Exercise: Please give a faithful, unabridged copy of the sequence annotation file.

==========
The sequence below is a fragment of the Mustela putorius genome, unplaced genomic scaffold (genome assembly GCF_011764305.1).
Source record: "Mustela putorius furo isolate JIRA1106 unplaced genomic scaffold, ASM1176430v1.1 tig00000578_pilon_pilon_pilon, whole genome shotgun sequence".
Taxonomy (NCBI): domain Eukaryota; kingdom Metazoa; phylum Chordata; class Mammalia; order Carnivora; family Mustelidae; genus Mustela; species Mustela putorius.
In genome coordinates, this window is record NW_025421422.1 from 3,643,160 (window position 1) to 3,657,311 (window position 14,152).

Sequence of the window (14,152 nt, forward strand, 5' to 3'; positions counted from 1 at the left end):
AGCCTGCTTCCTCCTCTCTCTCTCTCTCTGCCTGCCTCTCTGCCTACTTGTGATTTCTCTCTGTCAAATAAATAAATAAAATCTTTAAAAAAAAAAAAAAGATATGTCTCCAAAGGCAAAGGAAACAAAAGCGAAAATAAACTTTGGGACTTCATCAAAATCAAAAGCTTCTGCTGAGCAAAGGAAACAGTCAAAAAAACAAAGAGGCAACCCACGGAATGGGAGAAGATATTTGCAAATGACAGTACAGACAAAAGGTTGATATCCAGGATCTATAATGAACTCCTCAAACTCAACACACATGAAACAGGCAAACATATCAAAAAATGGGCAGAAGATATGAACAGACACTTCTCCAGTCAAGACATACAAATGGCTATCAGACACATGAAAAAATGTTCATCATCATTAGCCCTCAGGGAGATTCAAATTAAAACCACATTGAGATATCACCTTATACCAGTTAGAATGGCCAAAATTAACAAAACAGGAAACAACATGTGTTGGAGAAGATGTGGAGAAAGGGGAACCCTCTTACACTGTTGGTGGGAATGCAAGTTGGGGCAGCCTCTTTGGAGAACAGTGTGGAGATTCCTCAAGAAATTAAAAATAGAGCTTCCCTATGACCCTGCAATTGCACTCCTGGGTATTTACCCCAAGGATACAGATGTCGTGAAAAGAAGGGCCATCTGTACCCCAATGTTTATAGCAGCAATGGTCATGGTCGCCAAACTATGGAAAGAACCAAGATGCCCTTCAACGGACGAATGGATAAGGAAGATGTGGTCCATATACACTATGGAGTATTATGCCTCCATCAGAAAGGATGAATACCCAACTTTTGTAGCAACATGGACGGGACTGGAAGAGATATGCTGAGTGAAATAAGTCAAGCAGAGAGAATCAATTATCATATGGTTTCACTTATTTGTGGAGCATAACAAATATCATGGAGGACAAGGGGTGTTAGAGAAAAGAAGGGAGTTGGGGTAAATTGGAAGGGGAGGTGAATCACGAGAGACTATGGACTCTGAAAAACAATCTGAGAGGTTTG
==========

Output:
The sequence below is a fragment of the Mustela putorius genome, unplaced genomic scaffold (genome assembly GCF_011764305.1).
Source record: "Mustela putorius furo isolate JIRA1106 unplaced genomic scaffold, ASM1176430v1.1 tig00000578_pilon_pilon_pilon, whole genome shotgun sequence".
Taxonomy (NCBI): domain Eukaryota; kingdom Metazoa; phylum Chordata; class Mammalia; order Carnivora; family Mustelidae; genus Mustela; species Mustela putorius.
In genome coordinates, this window is record NW_025421422.1 from 3,643,160 (window position 1) to 3,657,311 (window position 14,152).

Sequence of the window (14,152 nt, forward strand, 5' to 3'; positions counted from 1 at the left end):
AGCCTGCTTCCTCCTCTCTCTCTCTCTCTGCCTGCCTCTCTGCCTACTTGTGATTTCTCTCTGTCAAATAAATAAATAAAATCTTTAAAAAAAAAAAAAAGATATGTCTCCAAAGGCAAAGGAAACAAAAGCGAAAATAAACTTTGGGACTTCATCAAAATCAAAAGCTTCTGCTGAGCAAAGGAAACAGTCAAAAAAACAAAGAGGCAACCCACGGAATGGGAGAAGATATTTGCAAATGACAGTACAGACAAAAGGTTGATATCCAGGATCTATAATGAACTCCTCAAACTCAACACACATGAAACAGGCAAACATATCAAAAAATGGGCAGAAGATATGAACAGACACTTCTCCAGTCAAGACATACAAATGGCTATCAGACACATGAAAAAATGTTCATCATCATTAGCCCTCAGGGAGATTCAAATTAAAACCACATTGAGATATCACCTTATACCAGTTAGAATGGCCAAAATTAACAAAACAGGAAACAACATGTGTTGGAGAAGATGTGGAGAAAGGGGAACCCTCTTACACTGTTGGTGGGAATGCAAGTTGGGGCAGCCTCTTTGGAGAACAGTGTGGAGATTCCTCAAGAAATTAAAAATAGAGCTTCCCTATGACCCTGCAATTGCACTCCTGGGTATTTACCCCAAGGATACAGATGTCGTGAAAAGAAGGGCCATCTGTACCCCAATGTTTATAGCAGCAATGGTCATGGTCGCCAAACTATGGAAAGAACCAAGATGCCCTTCAACGGACGAATGGATAAGGAAGATGTGGTCCATATACACTATGGAGTATTATGCCTCCATCAGAAAGGATGAATACCCAACTTTTGTAGCAACATGGACGGGACTGGAAGAGATATGCTGAGTGAAATAAGTCAAGCAGAGAGAATCAATTATCATATGGTTTCACTTATTTGTGGAGCATAACAAATATCATGGAGGACAAGGGGTGTTAGAGAAAAGAAGGGAGTTGGGGTAAATTGGAAGGGGAGGTGAATCACGAGAGACTATGGACTCTGAAAAACAATCTGAGAGGTTTG